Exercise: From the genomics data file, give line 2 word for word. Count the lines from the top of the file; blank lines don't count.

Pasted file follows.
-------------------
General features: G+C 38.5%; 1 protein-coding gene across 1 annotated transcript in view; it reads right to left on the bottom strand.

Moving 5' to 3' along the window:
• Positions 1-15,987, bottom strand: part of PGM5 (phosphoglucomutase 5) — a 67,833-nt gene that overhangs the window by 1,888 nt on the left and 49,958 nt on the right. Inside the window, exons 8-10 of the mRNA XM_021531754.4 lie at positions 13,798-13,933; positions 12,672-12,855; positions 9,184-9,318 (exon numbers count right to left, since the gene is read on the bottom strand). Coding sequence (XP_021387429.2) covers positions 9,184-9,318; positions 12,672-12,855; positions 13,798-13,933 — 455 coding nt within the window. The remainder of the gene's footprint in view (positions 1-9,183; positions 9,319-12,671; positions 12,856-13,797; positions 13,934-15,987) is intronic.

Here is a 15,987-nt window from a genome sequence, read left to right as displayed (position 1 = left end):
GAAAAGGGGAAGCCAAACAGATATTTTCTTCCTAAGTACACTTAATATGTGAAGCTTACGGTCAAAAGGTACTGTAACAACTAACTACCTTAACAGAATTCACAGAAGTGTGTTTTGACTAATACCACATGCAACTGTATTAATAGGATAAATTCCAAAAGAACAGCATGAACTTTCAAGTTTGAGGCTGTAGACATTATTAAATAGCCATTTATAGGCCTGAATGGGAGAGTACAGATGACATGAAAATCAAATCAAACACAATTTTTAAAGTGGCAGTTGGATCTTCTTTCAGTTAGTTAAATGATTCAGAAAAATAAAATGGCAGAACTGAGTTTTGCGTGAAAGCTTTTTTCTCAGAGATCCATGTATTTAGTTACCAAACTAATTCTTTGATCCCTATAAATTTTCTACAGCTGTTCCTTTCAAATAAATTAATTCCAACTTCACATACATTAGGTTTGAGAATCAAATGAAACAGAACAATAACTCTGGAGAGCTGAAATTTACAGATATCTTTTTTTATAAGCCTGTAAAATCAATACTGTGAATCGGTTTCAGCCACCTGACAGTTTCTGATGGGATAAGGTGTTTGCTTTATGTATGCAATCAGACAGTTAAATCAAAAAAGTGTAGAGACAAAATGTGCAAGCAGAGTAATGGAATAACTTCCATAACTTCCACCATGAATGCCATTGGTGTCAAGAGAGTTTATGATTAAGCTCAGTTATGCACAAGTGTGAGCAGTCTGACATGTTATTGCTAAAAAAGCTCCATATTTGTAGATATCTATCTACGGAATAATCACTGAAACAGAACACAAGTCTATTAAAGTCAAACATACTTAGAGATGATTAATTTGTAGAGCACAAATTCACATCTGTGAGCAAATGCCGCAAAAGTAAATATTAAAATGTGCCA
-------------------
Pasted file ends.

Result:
Moving 5' to 3' along the window: